Churchill did say that, and parts of the rest of the speech doubtless brought a tear to his own eye and others as he described the psychic bonds he witnessed on his trip. But the entire speech is worth a read (apart from anything else, it's his famous "crime without a name" speech that prompted the invention of the word genocide). Perhaps most noteworthy is its truly internationalist nature: Churchill is not pushing the notion of English-speaking exceptionalism, but the common status of all nations as victims of the Nazis --

The Austrians, the Czechs, the Poles, the Norwegians, the Danes, the Belgians, the Dutch, the Greeks, the Croats and the Serbs, above all the great French nation, have been stunned and pinioned. Italy, Hungary, Rumania, Bulgaria--have bought a shameful respite by becoming the jackals of the tiger. But their situation is very little different and will presently be indistinguishable from that of his victims. Sweden, Spain and Turkey stand appalled, wondering which will be struck down next. Here then is the vast pit into which all the most famous States and races of Europe have been flung and from which, unaided, they can never climb.

This speech is also a reminder that 1941 was not the time for the cheap shots that George Bush and Dick Cheney like to take at the USSR in their comparisons of al Qaeda with past evils --

The Russian Armies and all the peoples of the Russian Republic have rallied to the defence of their hearths and homes. For the first time Nazi blood has flowed in a fearful flood. Certainly a million and a half, perhaps two millions of Nazi cannon-fodder, have bitten the dust of the endless plains of Russia. The tremendous battle rages along nearly two thousand miles of front. The Russians fight with magnificent devotion.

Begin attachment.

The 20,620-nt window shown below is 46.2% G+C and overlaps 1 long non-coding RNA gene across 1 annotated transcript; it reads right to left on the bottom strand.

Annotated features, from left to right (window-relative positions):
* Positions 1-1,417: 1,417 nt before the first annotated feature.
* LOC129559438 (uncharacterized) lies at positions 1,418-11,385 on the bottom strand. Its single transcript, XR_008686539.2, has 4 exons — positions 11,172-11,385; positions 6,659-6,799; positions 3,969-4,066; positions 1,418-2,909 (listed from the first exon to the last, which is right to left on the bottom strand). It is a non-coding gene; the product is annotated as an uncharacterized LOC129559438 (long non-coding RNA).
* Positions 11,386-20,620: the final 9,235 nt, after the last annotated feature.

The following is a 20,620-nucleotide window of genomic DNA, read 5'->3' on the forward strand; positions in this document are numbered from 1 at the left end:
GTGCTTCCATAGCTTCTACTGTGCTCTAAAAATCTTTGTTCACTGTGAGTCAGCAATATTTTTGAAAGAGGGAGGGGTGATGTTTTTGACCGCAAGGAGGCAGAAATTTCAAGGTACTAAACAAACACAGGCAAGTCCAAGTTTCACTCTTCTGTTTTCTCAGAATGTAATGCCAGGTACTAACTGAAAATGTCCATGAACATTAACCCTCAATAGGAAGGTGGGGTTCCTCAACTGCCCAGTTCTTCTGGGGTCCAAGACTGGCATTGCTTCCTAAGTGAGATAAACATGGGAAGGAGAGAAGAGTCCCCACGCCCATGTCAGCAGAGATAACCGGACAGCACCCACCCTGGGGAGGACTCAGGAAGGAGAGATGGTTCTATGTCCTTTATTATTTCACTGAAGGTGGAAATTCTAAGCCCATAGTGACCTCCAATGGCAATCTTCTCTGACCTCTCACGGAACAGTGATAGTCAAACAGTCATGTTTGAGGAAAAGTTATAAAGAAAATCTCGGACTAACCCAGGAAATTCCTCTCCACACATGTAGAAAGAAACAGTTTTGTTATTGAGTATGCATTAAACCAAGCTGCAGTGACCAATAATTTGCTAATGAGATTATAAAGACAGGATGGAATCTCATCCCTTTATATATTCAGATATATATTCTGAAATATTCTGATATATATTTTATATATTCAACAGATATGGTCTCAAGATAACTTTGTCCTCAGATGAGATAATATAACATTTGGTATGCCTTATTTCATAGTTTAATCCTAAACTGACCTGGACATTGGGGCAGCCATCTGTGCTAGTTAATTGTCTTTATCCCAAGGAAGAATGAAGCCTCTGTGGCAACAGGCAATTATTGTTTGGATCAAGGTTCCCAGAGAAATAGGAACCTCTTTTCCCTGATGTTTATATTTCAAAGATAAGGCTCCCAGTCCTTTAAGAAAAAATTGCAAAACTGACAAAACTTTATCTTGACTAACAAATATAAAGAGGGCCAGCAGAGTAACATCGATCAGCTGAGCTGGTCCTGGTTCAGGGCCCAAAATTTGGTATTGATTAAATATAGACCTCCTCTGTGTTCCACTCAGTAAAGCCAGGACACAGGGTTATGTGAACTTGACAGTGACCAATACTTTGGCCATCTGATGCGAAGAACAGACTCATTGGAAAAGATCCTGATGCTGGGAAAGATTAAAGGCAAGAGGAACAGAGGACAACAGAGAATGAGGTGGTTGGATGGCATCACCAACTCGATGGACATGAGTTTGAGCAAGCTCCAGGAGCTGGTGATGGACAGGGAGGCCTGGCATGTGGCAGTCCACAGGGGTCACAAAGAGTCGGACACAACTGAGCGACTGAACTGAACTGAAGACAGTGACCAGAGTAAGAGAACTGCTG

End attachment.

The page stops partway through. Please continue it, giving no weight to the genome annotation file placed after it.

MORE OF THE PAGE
How exactly Brown draws from all this an imperative for others to go forth and teach English is not entirely clear.

Tuesday, April 15, 2008

No gratitude

You'd think that after recess-appointing him as US Ambassador to the UN, John Bolton wouldn't be quite so harsh about George W. Bush. To the left is the cartoon accompanying his slam of Bush's North Korea policy in today's Wall Street Journal.

One issue not raised

Today's New York Times has a fascinating article reporting on apparent confirmation (subject to dispute) that the Titanic was done in by poor quality rivets and riveting at the Harland and Wolff shipyard where it was built.

One feature of H&W may (or may not) be relevant: recruitment and retention of skilled workers was surely more difficult when there was de facto discrimination against Catholics.

Sunday, April 13, 2008

Revealed unto him

In preparation for the visit next week of Pope Benedict, George Bush did an interview for the Eternal Word Television Network. It was the sycophantic style that Bush likes. One wonders if the Vatican is paying full attention to how Bush appears to be using Benedict's visit for his own purposes. Anyway, in the absence of a full transcript, two points of note. First, Bush was asked what we [the USA] could do protect the Iraqi Christian minority --

Keep our troops there long enough to have a civil society emerge and go after them ... go after these killers.

So concern about Iraqi Christians is another reason to keep the troops there on an open-ended mission, but not another reason why the war should never have been started in the first place. Or at least should have had a contingency plan for protecting minorities.

At the end of the interview, there is this exchange

Q: You said famously that when you looked into Vladimir Putin's eyes, you saw his soul. What do you see when you look into Benedict's eyes?

A: God.

It must be great for faith to be that simple (it's worth listening to the exchange for the definitiveness of Bush's response). It's not clear though that Benedict sees himself as a portal. There's a lot in the Catholic faith about mystery.

UPDATE: Welcome Dan Froomkin readers. We'll take the opportunity to add here that Bush's "God" response is very curious from a Protestant perspective, which downplays the need for intermediaries in interaction of the worshipper with God.